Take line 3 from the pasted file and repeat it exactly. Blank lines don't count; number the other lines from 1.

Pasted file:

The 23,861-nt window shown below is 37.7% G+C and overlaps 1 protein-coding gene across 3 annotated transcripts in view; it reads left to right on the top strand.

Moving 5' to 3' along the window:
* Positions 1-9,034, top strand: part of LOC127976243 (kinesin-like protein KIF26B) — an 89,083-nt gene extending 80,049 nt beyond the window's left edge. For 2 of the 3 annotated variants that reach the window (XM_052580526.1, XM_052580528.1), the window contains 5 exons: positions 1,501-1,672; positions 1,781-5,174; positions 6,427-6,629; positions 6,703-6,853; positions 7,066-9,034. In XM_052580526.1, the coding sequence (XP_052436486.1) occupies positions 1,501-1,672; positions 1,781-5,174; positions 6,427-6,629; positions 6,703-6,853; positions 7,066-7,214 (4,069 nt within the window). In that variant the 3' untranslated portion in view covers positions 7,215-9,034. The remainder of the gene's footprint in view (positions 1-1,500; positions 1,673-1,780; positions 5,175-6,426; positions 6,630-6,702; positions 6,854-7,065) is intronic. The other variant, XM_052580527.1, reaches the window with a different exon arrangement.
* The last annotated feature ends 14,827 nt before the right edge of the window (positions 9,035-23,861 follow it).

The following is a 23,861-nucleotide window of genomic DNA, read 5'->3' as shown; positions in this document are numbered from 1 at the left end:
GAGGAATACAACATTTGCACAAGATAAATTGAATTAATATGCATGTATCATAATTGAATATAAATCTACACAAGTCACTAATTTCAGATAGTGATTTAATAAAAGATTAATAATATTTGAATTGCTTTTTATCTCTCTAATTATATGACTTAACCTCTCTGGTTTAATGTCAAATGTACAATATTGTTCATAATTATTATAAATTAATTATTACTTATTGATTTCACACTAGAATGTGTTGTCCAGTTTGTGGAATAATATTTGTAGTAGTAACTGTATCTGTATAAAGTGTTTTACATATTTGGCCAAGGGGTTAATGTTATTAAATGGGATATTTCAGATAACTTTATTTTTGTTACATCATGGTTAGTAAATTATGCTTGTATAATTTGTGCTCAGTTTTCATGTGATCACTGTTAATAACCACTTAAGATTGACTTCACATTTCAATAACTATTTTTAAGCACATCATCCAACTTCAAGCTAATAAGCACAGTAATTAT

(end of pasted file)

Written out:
* Positions 1-9,034, top strand: part of LOC127976243 (kinesin-like protein KIF26B) — an 89,083-nt gene extending 80,049 nt beyond the window's left edge. For 2 of the 3 annotated variants that reach the window (XM_052580526.1, XM_052580528.1), the window contains 5 exons: positions 1,501-1,672; positions 1,781-5,174; positions 6,427-6,629; positions 6,703-6,853; positions 7,066-9,034. In XM_052580526.1, the coding sequence (XP_052436486.1) occupies positions 1,501-1,672; positions 1,781-5,174; positions 6,427-6,629; positions 6,703-6,853; positions 7,066-7,214 (4,069 nt within the window). In that variant the 3' untranslated portion in view covers positions 7,215-9,034. The remainder of the gene's footprint in view (positions 1-1,500; positions 1,673-1,780; positions 5,175-6,426; positions 6,630-6,702; positions 6,854-7,065) is intronic. The other variant, XM_052580527.1, reaches the window with a different exon arrangement.